The Cyber Threat Alliance, a group of security software, services and IT companies, claims to have cracked the CryptoWall ransomware – malware that encrypts the hard disk drives of infected PCs and demands a ransom be paid in bitcoin for the decryption key.
In a report, the group has dissected the malware, including its runtime details, file encryption and network communications.
One intriguing detail of CryptoWall, according to the group, is that should the malware identify that it is running on a PC located in Russia, Belarus, Ukraine, Kazakhstan, Armenia, Serbia or Iran, it will immediately uninstall itself. “This list of blacklisted countries provides minimal evidence that the attackers may be operating out of the Eastern European region,” suggests the report.
It continues: “CryptoWall is one of many prominent ransomware malware families, which include TorrentLocker, TeslaCrypt and CTB-Locker, among others. The security community first discovered CryptoWall in June 2014. Since then, a number of variations of CryptoWall have surfaced. The third variant (version 3) began infecting machines in January 2015.”
According to the group, CryptoWall has cost some $325m in ransom and damages, and version 3 alone has attempted more than 400,000 infections. It is spread via both phishing campaigns, which accounts for two-thirds of infections, and exploit kits, with the well-known Angler exploit kit the predominant one used.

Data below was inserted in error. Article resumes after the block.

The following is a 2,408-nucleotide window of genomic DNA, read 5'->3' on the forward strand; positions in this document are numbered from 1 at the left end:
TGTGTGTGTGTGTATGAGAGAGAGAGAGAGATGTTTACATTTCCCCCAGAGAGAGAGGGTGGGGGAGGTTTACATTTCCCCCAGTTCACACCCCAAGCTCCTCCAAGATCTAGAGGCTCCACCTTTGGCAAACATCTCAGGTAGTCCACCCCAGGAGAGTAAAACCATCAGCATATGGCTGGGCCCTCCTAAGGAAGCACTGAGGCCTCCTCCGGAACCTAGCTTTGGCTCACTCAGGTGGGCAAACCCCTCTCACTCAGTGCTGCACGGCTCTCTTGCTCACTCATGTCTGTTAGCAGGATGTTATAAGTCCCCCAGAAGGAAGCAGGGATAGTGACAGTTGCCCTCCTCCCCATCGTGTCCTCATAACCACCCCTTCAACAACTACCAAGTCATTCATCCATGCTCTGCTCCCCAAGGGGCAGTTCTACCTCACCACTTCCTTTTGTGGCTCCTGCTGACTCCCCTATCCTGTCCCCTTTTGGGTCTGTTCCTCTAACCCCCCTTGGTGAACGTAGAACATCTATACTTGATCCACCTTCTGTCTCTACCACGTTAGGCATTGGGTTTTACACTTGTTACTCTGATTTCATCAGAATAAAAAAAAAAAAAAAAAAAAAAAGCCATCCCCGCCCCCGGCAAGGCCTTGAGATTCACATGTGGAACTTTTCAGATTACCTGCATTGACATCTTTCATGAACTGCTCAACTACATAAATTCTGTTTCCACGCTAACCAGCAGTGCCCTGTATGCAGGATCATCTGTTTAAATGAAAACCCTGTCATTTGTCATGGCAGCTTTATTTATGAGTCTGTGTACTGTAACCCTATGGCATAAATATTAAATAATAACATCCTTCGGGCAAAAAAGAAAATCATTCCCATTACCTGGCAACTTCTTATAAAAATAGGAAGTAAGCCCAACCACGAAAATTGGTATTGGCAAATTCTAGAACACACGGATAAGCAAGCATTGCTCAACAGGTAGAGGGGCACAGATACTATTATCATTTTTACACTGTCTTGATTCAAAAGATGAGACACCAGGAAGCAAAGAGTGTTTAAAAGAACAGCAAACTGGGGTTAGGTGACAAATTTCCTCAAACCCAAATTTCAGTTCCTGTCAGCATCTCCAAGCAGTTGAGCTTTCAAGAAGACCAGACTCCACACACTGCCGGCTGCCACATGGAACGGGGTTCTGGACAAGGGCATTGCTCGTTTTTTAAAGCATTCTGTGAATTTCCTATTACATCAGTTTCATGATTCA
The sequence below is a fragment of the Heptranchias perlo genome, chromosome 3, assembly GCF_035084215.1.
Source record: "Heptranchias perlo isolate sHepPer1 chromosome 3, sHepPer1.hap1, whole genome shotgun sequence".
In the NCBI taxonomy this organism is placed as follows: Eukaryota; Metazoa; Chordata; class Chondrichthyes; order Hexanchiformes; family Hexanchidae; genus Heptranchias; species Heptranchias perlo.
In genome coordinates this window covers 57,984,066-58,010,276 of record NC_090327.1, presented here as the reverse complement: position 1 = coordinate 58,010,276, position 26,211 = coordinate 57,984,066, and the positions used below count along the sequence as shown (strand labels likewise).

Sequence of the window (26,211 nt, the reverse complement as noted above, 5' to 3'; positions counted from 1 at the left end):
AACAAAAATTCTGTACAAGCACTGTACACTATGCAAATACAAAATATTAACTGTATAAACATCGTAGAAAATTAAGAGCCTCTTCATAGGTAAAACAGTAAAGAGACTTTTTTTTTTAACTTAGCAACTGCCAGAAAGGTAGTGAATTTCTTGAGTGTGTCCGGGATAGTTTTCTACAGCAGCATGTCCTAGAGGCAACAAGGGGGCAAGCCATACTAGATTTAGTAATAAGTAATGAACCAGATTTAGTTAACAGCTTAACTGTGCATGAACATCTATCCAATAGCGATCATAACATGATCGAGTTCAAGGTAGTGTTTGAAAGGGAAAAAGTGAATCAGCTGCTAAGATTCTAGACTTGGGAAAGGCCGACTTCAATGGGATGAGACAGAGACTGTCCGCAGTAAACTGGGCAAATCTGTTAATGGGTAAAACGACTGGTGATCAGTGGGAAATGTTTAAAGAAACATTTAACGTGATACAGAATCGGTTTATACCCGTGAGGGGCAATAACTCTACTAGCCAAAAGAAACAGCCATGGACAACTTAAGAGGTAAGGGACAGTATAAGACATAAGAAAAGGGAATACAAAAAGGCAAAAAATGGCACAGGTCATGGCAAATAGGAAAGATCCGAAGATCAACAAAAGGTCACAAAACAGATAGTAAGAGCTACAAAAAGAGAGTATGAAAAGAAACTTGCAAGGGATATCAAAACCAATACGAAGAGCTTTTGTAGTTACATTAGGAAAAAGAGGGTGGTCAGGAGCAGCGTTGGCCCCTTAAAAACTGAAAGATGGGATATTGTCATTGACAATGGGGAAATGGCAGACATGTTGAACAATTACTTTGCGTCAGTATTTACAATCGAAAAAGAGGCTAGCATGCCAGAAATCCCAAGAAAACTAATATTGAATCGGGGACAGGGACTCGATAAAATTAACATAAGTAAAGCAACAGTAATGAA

“Angler is one of the most advanced crime kits available on the underground markets. It has the capability to inject its payload directly into the memory of the victim’s machine running the exploited plug-in, without writing the malware on the drive. The payload is sent in an encrypted state. Angler supports a variety of vulnerabilities, mostly Flash. The group behind the crime kit is very responsive and known for quickly adapting newly discovered zero-days into their kit,” according to the report.
The majority of Trojan files attached to phishing emails carry a “.scr” Microsoft Windows screensaver file extension, often obfuscated to appear as if they are Adobe PDFs or Microsoft Office documents.
The analysis goes on to provide a detailed, technical breakdown into how CrytpoWall works from the moment it infects a machine all the way through to how it communicates with the command-and-control servers.
The Cyber Threat Alliance was formed in September 2014 by Fortinet, Intel Security, Palo Alto Networks and Symantec, and now includes contributing members Barracuda Networks, ReversingLabs, Telefónica and Zscaler.